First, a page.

Other mobilizations recognize the rights of hundreds of thousands of indigenous women in Peru who were illegally sterilized during the Fujimori regime. There are OBR actions against sexual harassment, sexual assault and rape by US Farmworkers and members of the US military.  There are demonstrations across the globe against the sex trafficking of women and girls in Mexico, the Balkans, and South-East Asia.

Fartuun Adan, director of the Elman Peace and Human Rights Center, living in Mogadishu, Somalia mobilizes people in rape crisis and women’s safe houses to let women who have been victimized articulate their voice.  They advocate for human rights and gender justice against violators and abusers throughout South Central Somalia.

These varied commitments to justice are often unified through the visor of sexual violence.  Although multiple and differing venues result from individual and cultural agendas, they coalesce and solidify around the intersecting human needs for bodily integrity—be it a human body, or a body of land, or body of water.  The fight to end sexual violence can spearhead a global movement against misogyny, and racism and capitalism.  It is the intimate secret of it all.

The struggle for justice condemns the physical assault against female bodies and extends to the assault against the human family and the earth it inhabits. Movements to end poverty, corruption, starvation, environmental plunder, imperialism, forced migrations, exploited labor, global patriarchy, political repression, racisms, endless refugees of religious wars instigate an inclusive humanity.  It is a justice that is simultaneously intimate and public.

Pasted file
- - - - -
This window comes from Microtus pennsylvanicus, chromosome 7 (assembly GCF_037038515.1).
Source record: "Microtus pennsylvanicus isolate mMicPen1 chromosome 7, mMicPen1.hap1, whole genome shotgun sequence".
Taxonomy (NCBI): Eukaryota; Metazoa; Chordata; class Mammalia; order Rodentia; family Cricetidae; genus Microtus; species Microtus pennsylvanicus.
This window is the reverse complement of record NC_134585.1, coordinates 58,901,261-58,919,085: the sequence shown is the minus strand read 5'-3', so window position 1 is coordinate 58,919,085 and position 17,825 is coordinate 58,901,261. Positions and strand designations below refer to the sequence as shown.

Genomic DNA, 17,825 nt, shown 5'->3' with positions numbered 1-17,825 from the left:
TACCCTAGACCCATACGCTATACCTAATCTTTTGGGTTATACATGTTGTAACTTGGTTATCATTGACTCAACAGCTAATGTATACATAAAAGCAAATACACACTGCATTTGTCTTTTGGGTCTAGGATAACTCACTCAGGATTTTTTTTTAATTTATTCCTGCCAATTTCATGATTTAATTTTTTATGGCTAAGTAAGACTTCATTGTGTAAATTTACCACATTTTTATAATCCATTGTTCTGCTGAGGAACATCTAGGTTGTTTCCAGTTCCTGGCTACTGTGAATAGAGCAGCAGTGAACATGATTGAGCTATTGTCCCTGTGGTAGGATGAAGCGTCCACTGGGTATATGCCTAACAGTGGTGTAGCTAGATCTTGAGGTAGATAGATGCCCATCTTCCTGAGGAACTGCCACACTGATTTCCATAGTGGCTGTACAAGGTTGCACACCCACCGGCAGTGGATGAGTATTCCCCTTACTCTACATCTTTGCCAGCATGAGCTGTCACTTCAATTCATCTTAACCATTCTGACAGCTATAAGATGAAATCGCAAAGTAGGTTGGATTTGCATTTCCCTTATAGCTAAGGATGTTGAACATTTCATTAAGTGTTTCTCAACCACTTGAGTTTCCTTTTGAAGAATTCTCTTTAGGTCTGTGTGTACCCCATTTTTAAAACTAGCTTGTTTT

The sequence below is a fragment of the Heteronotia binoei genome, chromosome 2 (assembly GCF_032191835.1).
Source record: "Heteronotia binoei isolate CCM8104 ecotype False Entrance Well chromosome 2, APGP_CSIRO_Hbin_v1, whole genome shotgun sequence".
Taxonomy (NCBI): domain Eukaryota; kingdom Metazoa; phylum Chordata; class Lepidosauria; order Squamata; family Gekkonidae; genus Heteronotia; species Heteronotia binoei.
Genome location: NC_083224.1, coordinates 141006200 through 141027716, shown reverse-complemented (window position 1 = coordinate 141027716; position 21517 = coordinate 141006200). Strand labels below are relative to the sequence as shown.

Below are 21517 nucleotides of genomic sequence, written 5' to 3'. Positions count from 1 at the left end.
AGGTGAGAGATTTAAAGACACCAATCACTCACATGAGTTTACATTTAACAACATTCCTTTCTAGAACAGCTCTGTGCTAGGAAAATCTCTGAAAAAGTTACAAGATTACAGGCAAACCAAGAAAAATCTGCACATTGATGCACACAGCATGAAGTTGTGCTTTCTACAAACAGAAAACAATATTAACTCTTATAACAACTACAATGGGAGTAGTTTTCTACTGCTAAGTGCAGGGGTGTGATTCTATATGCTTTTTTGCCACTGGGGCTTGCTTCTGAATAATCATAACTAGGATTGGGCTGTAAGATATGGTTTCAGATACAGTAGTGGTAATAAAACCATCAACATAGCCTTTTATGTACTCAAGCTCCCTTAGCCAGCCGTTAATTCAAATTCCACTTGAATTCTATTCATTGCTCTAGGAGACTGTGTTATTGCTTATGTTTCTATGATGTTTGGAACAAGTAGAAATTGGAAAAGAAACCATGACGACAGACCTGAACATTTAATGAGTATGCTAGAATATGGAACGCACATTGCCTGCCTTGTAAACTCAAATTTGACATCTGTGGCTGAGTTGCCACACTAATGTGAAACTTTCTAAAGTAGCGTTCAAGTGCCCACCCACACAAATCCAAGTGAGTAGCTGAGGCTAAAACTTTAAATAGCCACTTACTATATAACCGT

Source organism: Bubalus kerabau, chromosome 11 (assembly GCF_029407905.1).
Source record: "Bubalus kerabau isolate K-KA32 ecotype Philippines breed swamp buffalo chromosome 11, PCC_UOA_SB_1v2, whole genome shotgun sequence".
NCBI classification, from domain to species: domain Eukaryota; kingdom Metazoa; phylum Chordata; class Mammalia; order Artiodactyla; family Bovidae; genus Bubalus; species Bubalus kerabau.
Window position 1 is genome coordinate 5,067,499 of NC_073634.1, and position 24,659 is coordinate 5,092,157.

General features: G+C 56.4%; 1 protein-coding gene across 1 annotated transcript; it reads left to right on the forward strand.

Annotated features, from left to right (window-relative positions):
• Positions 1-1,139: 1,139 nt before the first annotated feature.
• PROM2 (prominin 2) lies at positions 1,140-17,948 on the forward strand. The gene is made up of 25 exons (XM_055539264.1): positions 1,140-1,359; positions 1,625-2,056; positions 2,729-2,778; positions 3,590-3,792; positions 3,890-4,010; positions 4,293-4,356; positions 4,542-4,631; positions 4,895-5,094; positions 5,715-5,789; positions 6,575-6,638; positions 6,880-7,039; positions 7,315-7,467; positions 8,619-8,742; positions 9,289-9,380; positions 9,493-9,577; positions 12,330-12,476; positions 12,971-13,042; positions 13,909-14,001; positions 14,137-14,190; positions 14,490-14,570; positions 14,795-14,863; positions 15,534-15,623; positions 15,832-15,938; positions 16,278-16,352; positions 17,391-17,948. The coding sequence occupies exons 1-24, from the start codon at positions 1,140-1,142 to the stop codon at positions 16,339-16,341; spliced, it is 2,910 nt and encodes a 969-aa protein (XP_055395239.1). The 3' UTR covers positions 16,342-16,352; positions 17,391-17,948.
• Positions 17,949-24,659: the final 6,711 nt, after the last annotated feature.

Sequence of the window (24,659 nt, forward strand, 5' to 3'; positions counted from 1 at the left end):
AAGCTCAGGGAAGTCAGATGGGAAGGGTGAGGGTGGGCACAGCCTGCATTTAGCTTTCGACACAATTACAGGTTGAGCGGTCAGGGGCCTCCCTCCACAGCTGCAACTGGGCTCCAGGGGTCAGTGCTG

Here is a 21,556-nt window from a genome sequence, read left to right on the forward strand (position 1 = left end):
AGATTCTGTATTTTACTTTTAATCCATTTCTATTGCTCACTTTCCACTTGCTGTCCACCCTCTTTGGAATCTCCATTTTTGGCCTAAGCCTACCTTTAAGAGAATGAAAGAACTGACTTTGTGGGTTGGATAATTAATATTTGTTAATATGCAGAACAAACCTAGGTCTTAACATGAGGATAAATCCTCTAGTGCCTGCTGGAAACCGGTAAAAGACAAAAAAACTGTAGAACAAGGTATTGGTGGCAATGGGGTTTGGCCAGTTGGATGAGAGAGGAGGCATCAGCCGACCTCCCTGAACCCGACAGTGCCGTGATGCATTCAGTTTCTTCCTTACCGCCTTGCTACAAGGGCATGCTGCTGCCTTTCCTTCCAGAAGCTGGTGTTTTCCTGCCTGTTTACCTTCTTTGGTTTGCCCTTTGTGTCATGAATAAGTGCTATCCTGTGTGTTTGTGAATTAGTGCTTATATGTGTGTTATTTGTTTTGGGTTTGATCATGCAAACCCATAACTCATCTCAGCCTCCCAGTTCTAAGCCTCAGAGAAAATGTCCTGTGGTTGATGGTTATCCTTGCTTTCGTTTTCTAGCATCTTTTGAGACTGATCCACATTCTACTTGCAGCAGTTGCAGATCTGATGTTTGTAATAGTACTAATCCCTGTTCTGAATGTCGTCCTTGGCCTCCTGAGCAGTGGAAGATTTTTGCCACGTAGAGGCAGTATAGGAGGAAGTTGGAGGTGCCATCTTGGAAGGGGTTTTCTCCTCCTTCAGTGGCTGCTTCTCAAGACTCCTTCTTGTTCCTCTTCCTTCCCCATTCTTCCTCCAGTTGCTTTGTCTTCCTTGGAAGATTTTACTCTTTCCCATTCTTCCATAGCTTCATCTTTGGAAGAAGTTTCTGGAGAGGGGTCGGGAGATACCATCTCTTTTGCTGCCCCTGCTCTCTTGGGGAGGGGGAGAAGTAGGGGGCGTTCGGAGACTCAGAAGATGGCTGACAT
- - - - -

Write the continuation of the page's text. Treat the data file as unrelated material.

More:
Women in India alongside OBR activists rise to remember Jyoti Singh Pandey.  Her father says: tell the world my daughter’s name.   All movements for justice must follow this lead of complete transparency.  It is then necessary to stand against India’s High Court’s ruling that recriminalizes gay sex, and against Putin’s legislation in Russia to further criminalize homosexuality.  At the same moment “we” must stand against the violence of poverty for billions across the globe.  And stand against the over-consumption of too many while millions are made migrants, and refugees, and homeless.

Bodily harm and its environs

Women and girls are the workers of the world: from fast food, to para-professionals of every kind, to farm-workers, to sex workers in all their variety, to migrant laborers crisscrossing the globe, to hauling water and gathering wood, to the dagonmei in China’s mind-numbing I-pad factories.

It is no small point that too many of the women and girls in the Congo and Rwanda who have been brutally raped and murdered were out gathering firewood.

Women in the Congo suffer the violence of war rape, and yet their pain is silenced in and by the notion of “ethnic” warfare and corporate interest for Coltan, the prized resource in producing cell phones and the like.  Rape and its terrorization of women and girls have little “political” salience, even with its extraordinary presence.  It is time.